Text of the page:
He was 16 when he started a week before the place opened. He still remembers the white shirt and black bow tie he wore. These days, he wears a ‘Key Man’ button on his white chef’s shirt and a trademark headband – ­it keeps the sweat from dripping down his bald head, although he will joke it’s to keep the hair out of his eyes.

Key has always liked being ‘the guy at the grill’ preparing each 3.6-ounce patty to order.

“You can say, ‘I want it well done’ and I’ll make it so well done you could drop it (as a puck) at centre ice,” he laughed. “You can ask for it rare and I can make it so blue the horns are practically still attached.”

He worked there every summer through high school then flipped burgers in the months between classes at Western while working towards a degree in Psychology. He punctuated 35 years of teaching in Orillia with summer shifts and now caps off his ‘retirement’ by spending 22 hours a week at the Webers grill.

Milestones in his life have marked by seasons at the restaurant. He married Margie and they honeymooned nearby so that he could be back flipping burgers within a week. They had five kids – a girl and four boys – and they all worked at Webers.

When Mike and Margie’s 16-year-old son Josh died in a van crash, Paul, Jr. set up a memorial in the picnic area of Webers where Key Man finds respite.

Key admits he has slowed down a bit and his right arm – his flipping hand – gets a bit arthritic from time to time. But he isn’t sure he will ever retire.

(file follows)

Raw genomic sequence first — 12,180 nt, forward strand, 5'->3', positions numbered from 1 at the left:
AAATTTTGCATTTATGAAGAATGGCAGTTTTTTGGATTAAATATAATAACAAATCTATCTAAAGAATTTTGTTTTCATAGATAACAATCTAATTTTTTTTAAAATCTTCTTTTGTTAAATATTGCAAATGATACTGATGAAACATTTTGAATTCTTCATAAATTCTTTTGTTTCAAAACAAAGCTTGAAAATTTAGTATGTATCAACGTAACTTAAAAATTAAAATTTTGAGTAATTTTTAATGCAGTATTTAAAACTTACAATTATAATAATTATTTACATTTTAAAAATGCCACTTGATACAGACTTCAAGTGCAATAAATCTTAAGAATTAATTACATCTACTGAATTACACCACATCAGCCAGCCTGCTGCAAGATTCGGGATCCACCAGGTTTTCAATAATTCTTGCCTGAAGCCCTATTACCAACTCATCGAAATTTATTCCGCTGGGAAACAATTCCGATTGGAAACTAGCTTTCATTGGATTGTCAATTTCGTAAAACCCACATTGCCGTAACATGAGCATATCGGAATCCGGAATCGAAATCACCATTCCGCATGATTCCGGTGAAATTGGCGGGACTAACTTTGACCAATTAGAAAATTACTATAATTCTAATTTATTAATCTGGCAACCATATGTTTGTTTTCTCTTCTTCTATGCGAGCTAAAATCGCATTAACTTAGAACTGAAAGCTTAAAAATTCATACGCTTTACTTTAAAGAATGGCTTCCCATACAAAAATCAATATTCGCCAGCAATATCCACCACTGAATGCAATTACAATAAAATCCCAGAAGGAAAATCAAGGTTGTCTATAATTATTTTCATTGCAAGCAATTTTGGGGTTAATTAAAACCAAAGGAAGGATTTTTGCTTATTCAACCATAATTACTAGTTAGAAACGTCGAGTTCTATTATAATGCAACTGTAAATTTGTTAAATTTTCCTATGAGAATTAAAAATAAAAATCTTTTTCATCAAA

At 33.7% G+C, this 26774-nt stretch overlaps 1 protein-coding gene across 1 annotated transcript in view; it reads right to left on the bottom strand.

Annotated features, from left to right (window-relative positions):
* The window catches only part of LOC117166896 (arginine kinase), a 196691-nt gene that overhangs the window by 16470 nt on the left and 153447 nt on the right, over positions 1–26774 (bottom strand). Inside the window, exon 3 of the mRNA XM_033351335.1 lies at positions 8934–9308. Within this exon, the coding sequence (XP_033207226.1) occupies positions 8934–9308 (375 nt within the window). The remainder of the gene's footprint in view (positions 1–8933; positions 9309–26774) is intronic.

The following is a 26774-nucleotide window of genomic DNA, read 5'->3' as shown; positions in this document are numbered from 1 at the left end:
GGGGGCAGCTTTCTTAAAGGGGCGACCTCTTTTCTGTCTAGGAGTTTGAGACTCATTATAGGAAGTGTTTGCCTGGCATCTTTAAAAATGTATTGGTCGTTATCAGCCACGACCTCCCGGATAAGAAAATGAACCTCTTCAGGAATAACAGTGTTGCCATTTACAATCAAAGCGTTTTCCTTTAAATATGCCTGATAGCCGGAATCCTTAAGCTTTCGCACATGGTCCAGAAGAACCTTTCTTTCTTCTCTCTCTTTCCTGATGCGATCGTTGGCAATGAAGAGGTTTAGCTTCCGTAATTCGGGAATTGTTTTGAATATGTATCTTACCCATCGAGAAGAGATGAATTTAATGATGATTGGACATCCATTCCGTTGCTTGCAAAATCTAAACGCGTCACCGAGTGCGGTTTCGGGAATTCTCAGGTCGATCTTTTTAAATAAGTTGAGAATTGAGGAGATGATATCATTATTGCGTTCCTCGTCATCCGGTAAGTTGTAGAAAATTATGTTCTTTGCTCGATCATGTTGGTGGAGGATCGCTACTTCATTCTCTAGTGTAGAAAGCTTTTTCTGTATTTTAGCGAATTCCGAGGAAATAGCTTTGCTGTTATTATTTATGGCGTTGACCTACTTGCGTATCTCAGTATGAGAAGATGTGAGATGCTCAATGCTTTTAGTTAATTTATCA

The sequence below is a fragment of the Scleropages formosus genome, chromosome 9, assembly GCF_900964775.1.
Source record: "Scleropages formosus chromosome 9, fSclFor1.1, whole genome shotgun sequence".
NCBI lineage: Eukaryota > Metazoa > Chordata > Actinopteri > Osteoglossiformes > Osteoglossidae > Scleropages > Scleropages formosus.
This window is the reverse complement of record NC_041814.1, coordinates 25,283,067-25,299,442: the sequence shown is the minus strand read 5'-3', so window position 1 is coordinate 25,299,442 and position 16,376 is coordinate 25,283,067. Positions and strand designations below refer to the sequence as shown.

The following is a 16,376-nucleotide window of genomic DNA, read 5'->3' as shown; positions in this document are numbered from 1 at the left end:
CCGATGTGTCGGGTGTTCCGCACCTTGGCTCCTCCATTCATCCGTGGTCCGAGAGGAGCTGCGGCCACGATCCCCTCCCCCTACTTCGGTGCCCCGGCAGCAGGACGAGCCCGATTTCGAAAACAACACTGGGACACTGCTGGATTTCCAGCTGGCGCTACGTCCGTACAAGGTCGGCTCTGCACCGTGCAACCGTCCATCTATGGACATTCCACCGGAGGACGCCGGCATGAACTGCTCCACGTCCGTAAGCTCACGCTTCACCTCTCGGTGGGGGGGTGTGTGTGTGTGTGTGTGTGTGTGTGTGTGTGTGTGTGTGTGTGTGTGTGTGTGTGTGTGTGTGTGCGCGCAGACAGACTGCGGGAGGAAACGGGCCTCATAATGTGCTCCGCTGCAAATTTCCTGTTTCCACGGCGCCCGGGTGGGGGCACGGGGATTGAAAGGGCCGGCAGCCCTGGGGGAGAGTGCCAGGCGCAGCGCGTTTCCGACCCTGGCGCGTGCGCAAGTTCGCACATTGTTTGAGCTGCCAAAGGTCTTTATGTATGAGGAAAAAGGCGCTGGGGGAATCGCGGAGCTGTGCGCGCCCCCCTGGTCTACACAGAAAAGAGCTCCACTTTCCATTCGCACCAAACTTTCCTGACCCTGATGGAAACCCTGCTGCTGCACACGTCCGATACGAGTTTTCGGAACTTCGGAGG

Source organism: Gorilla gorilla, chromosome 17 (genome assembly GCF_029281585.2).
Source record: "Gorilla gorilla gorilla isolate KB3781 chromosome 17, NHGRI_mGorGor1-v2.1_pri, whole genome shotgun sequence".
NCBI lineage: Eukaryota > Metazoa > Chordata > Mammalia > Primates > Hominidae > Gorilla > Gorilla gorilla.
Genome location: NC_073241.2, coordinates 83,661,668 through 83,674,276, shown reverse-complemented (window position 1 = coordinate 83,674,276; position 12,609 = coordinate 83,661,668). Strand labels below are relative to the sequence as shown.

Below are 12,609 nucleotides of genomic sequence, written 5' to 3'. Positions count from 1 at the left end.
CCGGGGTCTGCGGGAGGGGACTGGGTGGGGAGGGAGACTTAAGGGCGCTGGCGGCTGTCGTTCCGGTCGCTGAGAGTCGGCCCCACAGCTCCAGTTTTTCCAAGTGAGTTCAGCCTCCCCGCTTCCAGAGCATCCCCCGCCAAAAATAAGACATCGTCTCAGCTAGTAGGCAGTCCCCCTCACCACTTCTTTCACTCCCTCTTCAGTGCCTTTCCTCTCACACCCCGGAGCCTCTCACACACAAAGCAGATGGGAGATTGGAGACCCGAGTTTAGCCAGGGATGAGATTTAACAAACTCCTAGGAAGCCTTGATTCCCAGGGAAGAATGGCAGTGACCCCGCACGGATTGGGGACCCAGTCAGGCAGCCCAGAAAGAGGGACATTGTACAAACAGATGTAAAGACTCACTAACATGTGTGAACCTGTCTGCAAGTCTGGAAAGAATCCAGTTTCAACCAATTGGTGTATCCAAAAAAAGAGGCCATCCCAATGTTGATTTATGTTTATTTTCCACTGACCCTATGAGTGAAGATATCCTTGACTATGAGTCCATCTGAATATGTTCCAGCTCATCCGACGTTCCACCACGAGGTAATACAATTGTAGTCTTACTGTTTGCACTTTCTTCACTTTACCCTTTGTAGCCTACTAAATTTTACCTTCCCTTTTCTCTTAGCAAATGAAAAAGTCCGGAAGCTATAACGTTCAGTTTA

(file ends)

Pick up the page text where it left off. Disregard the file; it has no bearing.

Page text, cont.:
“It’s fun. It keeps me active, too, in a physical sense. I enjoy working with the kids. I enjoy talking with the people. I’ve seen boyfriend and girlfriend come in and then I’ve seen them come in (years later) as a grandpa and grandma. You never know who comes through that door.”

Actors Kurt Russell and Goldie Hawn frequented Webers when they had a summer home in Muskoka. Retired hockey stars Frank Mahovolich and Darryl Sittler have eaten here. Singers Shania Twain, Gord Downie and at least one member of the Barenaked Ladies band have also made this their pit stop. Prime Minister Justin Trudeau even stopped by this summer.

In the perpetual rush hour that has evolved on Highway 11, Webers has maintained a formula that McParland calls “Keep It Simple, Sally.” You get burgers – hamburgers or cheeseburgers, or triple-patty cheeseburgers if you’re feeling particularly hungry – and hot dogs, fries, drinks and shakes.

Don’t go looking for bacon or lettuce, gluten-free buns or condiments such as malt vinegar, though.

Imagine how a multi-page menu might stretch the already-long lines that form every day, negating the effect a complex of eight rail cars and dozens of employees and 100 picnic tables intended to flow customers through the place.

Even so, everything changes.

Terry Rice // Western NewsMike ‘Key Man’ McParland, BA’71, started working at Webers in 1963 as teenager and hasn’t missed a summer in the 55 years since. McParland’s crucial role at Webers earned him the nickname Key Man – or, even more simply, Key.

Weber, Jr., first came up with a marketing plan that’s made Webers frozen patties available in scores of grocery stores across the province. Now, people far from cottage country can enjoy Webers burgers in their backyards.

Rennie has purchased land adjacent to Webers and, soon, a renovated house on site will open as a Starbuck’s. He has also bought 90 acres on Highway 400, on the way to the Mount St. Louis Moonstone ski resort, with the intent of building a four-season Webers there.

In the meantime, there are thousands of burgers a day to be made and an equal number of customers.

“When you’re in the ‘people engagement’ business, you’re constantly involved. You’re constantly making new introductions every 10 seconds, taking orders, making change for customers. We’re very fortunate to have a great group of employees, many of whom return each and every year.

“The days go by quickly. I’m having a blast.”